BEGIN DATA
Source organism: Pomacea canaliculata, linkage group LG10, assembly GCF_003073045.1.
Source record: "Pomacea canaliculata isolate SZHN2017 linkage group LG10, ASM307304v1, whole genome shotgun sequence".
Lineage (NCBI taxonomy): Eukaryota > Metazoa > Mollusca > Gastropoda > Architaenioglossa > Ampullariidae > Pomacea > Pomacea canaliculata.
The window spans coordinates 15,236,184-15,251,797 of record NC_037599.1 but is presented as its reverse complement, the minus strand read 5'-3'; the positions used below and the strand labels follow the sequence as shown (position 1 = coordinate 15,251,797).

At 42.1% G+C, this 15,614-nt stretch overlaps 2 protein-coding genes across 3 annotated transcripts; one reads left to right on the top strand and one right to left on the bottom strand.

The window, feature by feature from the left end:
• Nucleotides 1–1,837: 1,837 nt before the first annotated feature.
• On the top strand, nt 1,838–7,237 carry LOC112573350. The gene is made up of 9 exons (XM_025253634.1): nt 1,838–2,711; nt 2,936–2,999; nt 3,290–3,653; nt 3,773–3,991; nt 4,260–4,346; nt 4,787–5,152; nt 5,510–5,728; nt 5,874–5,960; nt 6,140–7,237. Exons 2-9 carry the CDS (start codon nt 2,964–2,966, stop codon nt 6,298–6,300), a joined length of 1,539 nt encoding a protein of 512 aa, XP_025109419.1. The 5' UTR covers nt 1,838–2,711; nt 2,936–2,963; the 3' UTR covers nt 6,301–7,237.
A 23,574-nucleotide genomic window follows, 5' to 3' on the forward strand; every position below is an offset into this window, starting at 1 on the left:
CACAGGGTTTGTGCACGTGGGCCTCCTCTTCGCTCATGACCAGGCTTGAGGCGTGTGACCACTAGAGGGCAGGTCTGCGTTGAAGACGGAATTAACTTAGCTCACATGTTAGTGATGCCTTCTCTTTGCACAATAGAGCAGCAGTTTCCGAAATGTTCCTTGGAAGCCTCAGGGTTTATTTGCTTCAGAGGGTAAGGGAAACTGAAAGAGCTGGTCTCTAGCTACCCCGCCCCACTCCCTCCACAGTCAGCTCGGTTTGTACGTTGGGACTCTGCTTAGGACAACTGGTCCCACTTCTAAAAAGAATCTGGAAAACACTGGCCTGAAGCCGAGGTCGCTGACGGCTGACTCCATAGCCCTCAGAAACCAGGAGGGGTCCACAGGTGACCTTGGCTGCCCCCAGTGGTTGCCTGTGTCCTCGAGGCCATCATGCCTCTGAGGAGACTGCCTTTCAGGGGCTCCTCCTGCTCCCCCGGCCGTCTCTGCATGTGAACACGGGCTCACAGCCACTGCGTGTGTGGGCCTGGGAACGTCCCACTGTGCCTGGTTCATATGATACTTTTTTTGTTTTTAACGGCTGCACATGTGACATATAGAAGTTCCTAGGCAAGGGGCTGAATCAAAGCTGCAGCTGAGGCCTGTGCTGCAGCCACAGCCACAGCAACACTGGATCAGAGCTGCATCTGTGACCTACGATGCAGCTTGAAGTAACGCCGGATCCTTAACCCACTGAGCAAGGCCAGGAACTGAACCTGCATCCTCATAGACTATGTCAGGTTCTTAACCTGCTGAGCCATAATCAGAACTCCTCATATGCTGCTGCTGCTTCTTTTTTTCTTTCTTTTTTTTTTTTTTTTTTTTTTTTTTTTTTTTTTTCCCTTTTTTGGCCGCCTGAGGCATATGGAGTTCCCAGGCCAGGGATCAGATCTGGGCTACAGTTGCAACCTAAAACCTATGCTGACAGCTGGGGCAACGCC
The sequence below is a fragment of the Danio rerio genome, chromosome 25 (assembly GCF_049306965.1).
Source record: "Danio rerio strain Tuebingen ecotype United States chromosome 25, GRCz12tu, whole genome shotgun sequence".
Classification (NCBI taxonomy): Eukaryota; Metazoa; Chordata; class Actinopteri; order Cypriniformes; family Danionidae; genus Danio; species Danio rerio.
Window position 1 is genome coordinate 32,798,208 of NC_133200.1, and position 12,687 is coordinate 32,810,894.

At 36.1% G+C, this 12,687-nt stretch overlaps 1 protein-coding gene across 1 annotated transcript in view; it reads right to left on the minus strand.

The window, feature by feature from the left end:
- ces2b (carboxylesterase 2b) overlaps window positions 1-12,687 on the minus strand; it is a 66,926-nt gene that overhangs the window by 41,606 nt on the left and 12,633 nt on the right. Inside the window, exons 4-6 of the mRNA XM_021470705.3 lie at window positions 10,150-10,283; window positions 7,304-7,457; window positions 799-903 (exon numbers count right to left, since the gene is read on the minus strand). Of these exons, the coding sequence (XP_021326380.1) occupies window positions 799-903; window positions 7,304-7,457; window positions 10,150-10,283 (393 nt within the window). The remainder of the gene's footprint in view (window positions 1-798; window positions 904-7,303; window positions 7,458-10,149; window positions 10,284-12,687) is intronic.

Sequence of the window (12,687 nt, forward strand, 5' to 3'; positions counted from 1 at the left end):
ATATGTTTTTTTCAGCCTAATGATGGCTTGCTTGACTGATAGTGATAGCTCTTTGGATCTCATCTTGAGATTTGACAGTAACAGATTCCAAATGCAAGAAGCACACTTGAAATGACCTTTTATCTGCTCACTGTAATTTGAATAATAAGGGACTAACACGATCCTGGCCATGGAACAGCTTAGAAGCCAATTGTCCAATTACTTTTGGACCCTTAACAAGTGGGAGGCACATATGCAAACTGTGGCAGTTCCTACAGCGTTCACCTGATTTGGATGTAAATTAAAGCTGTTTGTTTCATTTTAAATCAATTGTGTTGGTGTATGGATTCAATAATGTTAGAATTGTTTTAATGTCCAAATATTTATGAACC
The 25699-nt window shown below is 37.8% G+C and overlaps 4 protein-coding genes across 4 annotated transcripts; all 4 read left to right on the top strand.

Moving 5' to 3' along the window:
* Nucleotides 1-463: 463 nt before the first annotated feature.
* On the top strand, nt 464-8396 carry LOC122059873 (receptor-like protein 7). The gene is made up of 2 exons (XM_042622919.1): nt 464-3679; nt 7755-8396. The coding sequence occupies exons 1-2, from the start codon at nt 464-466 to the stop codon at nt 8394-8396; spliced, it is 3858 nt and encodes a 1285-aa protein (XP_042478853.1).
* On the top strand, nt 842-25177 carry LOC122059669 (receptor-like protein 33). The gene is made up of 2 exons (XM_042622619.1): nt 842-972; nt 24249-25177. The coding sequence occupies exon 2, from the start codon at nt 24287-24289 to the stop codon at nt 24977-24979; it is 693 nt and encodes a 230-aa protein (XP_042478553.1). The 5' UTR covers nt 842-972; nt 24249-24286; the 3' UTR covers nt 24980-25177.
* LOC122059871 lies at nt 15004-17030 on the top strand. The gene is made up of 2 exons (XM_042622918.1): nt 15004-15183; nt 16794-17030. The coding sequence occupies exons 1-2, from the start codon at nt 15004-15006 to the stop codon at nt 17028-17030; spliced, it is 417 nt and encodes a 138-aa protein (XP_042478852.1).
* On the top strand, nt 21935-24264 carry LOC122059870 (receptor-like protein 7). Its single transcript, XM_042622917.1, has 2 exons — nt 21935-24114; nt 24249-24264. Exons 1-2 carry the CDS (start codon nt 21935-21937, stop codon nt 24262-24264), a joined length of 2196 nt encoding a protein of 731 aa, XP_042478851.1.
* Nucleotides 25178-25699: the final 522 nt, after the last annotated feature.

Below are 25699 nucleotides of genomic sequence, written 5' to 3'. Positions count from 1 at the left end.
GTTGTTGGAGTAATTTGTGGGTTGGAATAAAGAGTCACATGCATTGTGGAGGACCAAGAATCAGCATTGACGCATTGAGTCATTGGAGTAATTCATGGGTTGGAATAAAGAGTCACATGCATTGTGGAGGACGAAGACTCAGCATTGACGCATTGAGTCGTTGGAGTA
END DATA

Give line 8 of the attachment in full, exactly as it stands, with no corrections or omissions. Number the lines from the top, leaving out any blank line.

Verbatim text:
• On the top strand, nt 1,838–7,237 carry LOC112573350. The gene is made up of 9 exons (XM_025253634.1): nt 1,838–2,711; nt 2,936–2,999; nt 3,290–3,653; nt 3,773–3,991; nt 4,260–4,346; nt 4,787–5,152; nt 5,510–5,728; nt 5,874–5,960; nt 6,140–7,237. Exons 2-9 carry the CDS (start codon nt 2,964–2,966, stop codon nt 6,298–6,300), a joined length of 1,539 nt encoding a protein of 512 aa, XP_025109419.1. The 5' UTR covers nt 1,838–2,711; nt 2,936–2,963; the 3' UTR covers nt 6,301–7,237.